I’m also experiencing the lack of vision about weddings and married life and really how IS it all going to come together and what is it going to look like. On the one hand, it’s kind of nice that I expect things to be largely the same. On the other hand, I wonder if I’m missing a HUGE sign that things will be insanely different and I will, therefore, be unprepared. No suggestions, just commiseration here!

  • Cary

    Glad to hear that dreams about wearing the wrong dress aren’t just confined to me.

    In my dream I spent ages trying to get into the dress then I find it’s the wrong one (it’s something made out of black net not by lovely long white creation, I finally struggle into the right dress only to have my Finance Assistant turn up and demand that I reconcile the receipts from the alternations.

  • Mrs May

    I always think of some professor who quoted someone else in saying:
    Transitions: the past quickly recedes but the future is not yet in sight.
    It’s so true and yet so new each time. It’s hard to enjoy your time and enjoy and dwell in the midst of the transition without itching for it to be done, I find.

  • http://unexpected-moments.blogspot.ca/ Sheryl

    “I suppose eventually Cephas and I would have merged into one unit and put each other on our insurance policies and become one another’s first port of call in a storm—it’s happening already—but getting married is a way of outlining that, solidifying it.”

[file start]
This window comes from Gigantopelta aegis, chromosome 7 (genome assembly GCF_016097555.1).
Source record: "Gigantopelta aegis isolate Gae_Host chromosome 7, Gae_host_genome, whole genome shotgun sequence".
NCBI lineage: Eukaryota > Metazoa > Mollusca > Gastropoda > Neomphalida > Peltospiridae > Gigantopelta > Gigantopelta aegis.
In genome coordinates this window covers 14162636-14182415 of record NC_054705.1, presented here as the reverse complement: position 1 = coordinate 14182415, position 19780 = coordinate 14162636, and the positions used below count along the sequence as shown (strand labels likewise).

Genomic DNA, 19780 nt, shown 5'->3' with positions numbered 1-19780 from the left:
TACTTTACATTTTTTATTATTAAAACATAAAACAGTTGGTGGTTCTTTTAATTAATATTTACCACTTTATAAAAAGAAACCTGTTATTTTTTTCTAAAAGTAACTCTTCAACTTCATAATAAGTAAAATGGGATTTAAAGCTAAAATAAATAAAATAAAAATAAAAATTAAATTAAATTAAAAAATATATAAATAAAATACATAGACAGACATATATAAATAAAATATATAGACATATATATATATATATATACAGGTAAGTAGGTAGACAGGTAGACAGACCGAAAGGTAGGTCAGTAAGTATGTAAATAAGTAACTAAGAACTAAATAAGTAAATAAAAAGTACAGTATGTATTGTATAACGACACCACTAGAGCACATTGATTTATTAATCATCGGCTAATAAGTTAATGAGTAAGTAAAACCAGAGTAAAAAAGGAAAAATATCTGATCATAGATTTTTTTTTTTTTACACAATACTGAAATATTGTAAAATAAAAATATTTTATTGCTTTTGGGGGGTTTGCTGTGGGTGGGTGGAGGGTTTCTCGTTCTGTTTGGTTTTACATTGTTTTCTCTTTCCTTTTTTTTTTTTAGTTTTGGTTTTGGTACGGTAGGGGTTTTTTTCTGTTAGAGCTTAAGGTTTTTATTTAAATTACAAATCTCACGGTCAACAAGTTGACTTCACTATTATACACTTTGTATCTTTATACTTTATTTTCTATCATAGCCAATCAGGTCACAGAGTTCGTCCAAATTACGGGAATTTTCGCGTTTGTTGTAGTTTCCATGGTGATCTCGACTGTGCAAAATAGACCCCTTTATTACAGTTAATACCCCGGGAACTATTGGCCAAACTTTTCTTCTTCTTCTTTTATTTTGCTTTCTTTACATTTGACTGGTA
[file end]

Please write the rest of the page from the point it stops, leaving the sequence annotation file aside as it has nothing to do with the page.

This really hit home with me, although in an opposite way. My husband and I lived together and started merging our lives before we got married. In the end part of the reason that just getting married already was so important was because we felt that the foundation you’re talking about had already been set in place, but it was very bothersome that we hadn’t formalized that relationship in the eyes of our family and the law. That outline does matter.

  • Ris

    Almost like a transition, but even more precisely – engagement is a liminal state.

    I was in lecture, and my professor mentioned liminalily (um, in relation to the five pillars of Islam, not weddings) and I was like OH MY GOODNESS THAT’S ME. It felt so good to have words to articulate the way I was feeling, that unhinged in-betweeness.